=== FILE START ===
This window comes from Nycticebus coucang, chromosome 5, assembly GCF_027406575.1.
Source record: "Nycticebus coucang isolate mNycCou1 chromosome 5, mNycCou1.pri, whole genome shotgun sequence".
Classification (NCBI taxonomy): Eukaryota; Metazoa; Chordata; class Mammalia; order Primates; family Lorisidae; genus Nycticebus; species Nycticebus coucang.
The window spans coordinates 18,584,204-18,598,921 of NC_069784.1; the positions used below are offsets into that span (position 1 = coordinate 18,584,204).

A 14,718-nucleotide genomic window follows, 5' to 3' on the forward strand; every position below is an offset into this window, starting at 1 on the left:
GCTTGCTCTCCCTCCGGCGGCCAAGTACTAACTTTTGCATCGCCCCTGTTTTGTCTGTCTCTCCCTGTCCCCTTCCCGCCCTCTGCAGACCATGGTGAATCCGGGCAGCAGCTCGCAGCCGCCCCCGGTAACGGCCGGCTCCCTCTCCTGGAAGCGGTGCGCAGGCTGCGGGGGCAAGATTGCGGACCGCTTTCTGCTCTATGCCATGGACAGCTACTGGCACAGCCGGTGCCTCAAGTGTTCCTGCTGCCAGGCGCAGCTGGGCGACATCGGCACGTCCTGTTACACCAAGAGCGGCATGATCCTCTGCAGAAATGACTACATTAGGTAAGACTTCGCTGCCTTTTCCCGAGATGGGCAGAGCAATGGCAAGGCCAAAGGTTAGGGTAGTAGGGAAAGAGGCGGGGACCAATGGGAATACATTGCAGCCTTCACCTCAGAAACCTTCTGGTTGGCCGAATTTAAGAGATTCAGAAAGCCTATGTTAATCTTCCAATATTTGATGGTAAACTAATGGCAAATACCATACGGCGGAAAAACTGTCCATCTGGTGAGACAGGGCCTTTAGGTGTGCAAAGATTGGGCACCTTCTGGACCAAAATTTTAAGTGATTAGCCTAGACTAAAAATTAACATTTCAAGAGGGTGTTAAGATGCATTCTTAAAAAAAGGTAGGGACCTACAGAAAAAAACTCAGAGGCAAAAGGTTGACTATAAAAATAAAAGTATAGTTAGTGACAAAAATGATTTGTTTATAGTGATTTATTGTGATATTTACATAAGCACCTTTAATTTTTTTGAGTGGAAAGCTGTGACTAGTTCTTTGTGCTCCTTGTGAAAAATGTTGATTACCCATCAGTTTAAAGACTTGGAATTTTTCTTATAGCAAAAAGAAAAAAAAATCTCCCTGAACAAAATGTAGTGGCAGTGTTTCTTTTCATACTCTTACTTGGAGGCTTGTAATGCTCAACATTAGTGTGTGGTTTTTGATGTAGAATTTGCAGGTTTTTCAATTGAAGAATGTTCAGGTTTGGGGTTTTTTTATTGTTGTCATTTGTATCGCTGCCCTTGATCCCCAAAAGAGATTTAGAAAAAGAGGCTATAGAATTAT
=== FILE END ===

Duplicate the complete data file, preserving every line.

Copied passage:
This window comes from Nycticebus coucang, chromosome 5, assembly GCF_027406575.1.
Source record: "Nycticebus coucang isolate mNycCou1 chromosome 5, mNycCou1.pri, whole genome shotgun sequence".
Classification (NCBI taxonomy): Eukaryota; Metazoa; Chordata; class Mammalia; order Primates; family Lorisidae; genus Nycticebus; species Nycticebus coucang.
The window spans coordinates 18,584,204-18,598,921 of NC_069784.1; the positions used below are offsets into that span (position 1 = coordinate 18,584,204).

A 14,718-nucleotide genomic window follows, 5' to 3' on the forward strand; every position below is an offset into this window, starting at 1 on the left:
GCTTGCTCTCCCTCCGGCGGCCAAGTACTAACTTTTGCATCGCCCCTGTTTTGTCTGTCTCTCCCTGTCCCCTTCCCGCCCTCTGCAGACCATGGTGAATCCGGGCAGCAGCTCGCAGCCGCCCCCGGTAACGGCCGGCTCCCTCTCCTGGAAGCGGTGCGCAGGCTGCGGGGGCAAGATTGCGGACCGCTTTCTGCTCTATGCCATGGACAGCTACTGGCACAGCCGGTGCCTCAAGTGTTCCTGCTGCCAGGCGCAGCTGGGCGACATCGGCACGTCCTGTTACACCAAGAGCGGCATGATCCTCTGCAGAAATGACTACATTAGGTAAGACTTCGCTGCCTTTTCCCGAGATGGGCAGAGCAATGGCAAGGCCAAAGGTTAGGGTAGTAGGGAAAGAGGCGGGGACCAATGGGAATACATTGCAGCCTTCACCTCAGAAACCTTCTGGTTGGCCGAATTTAAGAGATTCAGAAAGCCTATGTTAATCTTCCAATATTTGATGGTAAACTAATGGCAAATACCATACGGCGGAAAAACTGTCCATCTGGTGAGACAGGGCCTTTAGGTGTGCAAAGATTGGGCACCTTCTGGACCAAAATTTTAAGTGATTAGCCTAGACTAAAAATTAACATTTCAAGAGGGTGTTAAGATGCATTCTTAAAAAAAGGTAGGGACCTACAGAAAAAAACTCAGAGGCAAAAGGTTGACTATAAAAATAAAAGTATAGTTAGTGACAAAAATGATTTGTTTATAGTGATTTATTGTGATATTTACATAAGCACCTTTAATTTTTTTGAGTGGAAAGCTGTGACTAGTTCTTTGTGCTCCTTGTGAAAAATGTTGATTACCCATCAGTTTAAAGACTTGGAATTTTTCTTATAGCAAAAAGAAAAAAAAATCTCCCTGAACAAAATGTAGTGGCAGTGTTTCTTTTCATACTCTTACTTGGAGGCTTGTAATGCTCAACATTAGTGTGTGGTTTTTGATGTAGAATTTGCAGGTTTTTCAATTGAAGAATGTTCAGGTTTGGGGTTTTTTTATTGTTGTCATTTGTATCGCTGCCCTTGATCCCCAAAAGAGATTTAGAAAAAGAGGCTATAGAATTAT